Chihiro Sasaki was born on O’ahu and lived in Japan until eight years old, when she moved to Hilo, Hawai’i. She graduated from Waiakea High School in 2008 and attended the University of Hawai’i at Hilo for two years, majoring in Computer Science and Mathematics. After attending Northern Arizona University for a year through the National Student Exchange program, she is transferring to NAU to pursue degrees in both Computer Science and Electrical Engineering with an emphasis in Computer Engineering .

Home Island: Hawai’i
High School: Waiakea High School
Institute when accepted: University of Hawai’i at Hilo

An Interactive Analytical Tool for Optical Systems Evaluation
Project Site: Pacific Defense Solutions, LLC
Mentor: Dennis Douglas

Project Abstract:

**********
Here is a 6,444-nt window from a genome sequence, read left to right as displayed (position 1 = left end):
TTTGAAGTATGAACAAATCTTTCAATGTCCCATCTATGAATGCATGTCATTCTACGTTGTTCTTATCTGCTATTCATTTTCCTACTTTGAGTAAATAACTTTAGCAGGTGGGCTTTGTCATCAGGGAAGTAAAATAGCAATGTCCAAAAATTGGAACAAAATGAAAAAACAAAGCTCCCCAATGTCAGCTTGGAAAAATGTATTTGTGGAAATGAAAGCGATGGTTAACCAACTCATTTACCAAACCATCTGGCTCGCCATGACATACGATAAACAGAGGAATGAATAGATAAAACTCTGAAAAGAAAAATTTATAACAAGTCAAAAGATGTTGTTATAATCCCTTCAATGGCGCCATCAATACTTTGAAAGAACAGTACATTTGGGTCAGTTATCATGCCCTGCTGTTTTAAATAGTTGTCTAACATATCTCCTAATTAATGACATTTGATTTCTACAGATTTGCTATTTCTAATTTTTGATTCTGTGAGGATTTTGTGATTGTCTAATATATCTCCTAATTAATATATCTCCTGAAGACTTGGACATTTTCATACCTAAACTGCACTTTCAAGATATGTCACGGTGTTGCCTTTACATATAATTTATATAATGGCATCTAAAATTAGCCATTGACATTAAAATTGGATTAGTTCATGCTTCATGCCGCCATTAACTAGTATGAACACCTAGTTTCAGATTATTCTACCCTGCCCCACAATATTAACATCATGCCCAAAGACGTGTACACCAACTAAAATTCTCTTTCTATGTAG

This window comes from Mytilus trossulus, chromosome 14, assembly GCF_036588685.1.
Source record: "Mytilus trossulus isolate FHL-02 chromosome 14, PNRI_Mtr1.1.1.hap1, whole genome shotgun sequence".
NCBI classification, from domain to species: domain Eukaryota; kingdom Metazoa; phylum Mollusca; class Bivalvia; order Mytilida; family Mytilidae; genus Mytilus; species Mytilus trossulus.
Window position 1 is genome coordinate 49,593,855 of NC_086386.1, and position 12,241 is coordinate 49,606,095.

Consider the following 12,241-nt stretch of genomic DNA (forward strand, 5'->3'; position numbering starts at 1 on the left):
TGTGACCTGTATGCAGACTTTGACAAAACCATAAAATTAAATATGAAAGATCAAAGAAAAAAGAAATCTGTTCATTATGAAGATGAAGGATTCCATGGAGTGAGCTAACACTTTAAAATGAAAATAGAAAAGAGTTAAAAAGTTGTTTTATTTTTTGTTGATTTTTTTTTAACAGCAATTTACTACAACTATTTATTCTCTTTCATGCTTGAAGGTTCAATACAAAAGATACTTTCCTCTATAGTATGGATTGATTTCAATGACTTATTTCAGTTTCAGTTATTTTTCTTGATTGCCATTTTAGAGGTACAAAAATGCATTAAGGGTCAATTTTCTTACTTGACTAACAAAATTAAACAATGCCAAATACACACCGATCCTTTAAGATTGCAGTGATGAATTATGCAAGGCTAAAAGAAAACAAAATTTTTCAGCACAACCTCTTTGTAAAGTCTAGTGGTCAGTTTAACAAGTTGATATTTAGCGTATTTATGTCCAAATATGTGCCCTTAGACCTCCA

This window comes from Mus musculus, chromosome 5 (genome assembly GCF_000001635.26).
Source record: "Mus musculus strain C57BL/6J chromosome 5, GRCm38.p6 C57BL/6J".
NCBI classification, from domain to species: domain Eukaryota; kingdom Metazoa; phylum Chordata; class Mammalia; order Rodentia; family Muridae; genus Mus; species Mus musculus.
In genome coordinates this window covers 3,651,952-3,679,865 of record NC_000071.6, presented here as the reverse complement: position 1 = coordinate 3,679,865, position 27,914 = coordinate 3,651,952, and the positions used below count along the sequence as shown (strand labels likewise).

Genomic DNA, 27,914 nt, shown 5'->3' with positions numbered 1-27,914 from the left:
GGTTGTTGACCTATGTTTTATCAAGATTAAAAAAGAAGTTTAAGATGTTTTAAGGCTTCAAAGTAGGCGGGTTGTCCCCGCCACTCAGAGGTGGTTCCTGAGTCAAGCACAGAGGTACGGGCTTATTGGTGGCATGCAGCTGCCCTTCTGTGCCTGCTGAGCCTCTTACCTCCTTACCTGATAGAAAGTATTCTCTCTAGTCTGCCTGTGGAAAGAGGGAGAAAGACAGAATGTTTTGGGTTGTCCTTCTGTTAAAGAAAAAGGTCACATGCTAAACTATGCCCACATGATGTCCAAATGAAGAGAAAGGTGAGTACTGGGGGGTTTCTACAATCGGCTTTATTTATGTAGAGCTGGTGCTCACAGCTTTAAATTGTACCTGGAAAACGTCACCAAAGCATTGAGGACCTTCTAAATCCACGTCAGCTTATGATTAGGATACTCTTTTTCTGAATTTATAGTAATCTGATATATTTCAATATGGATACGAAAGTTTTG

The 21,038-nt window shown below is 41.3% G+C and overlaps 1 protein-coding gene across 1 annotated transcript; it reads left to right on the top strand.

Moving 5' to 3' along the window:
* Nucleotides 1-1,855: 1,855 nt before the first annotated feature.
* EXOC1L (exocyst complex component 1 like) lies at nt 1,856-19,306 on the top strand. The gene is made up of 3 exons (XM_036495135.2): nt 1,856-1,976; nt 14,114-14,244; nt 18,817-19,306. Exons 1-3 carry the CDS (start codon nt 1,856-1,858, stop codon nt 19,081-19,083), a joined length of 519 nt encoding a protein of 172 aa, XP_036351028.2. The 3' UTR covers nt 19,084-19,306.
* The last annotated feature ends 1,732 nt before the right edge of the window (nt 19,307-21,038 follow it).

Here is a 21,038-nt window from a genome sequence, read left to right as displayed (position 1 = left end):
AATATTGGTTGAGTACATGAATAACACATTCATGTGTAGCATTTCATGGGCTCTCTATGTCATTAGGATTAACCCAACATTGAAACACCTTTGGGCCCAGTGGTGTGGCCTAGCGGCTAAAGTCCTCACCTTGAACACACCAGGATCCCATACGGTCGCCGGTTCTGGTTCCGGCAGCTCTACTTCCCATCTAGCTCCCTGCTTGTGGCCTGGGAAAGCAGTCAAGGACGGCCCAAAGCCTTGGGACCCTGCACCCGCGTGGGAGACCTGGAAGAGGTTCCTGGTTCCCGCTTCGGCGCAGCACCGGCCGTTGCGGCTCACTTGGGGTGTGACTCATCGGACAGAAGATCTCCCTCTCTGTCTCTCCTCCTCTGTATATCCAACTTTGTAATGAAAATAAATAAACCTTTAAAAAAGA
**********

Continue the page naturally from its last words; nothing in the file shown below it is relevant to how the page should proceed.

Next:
There is a disparity between first-order optics (geometric or ray-tracing) computer models and rigorous wave-optics simulations. In order to bridge the gap between the two distinct types of optical models, Pacific Defense Solutions, LLC needed an analysis tool to identify the resolution limits and explore capabilities of existing and potential future optical systems. Furthermore, the tool required implementation in a MATLAB GUI environment, and it needed the capability to model both wide and narrow field-of-view systems. Hence, a new interactive tool has been developed that allows the user to quickly change system parameters, such as telescope type, sensor type, static wavefront error, system jitter, atmospheric seeing conditions, and overall system transmission. The main interface takes in parameters through a number of different input modules presented to the user as separate GUI windows. Using these parameters, the tool performs a series of analytical calculations based on vetted transfer functions to generate performance metrics of the given system, including an image of the final point-spread function. After being compiled in MATLAB, the tool will be tested on multiple computer platforms for consistency of the user interface and accuracy of plots and data. Once completed, the tool will guide users in designing optical system configurations that fit their particular requirements, and it will also provide a starting point for wave-optics simulations. The completed tool is expected to be released in January 2012.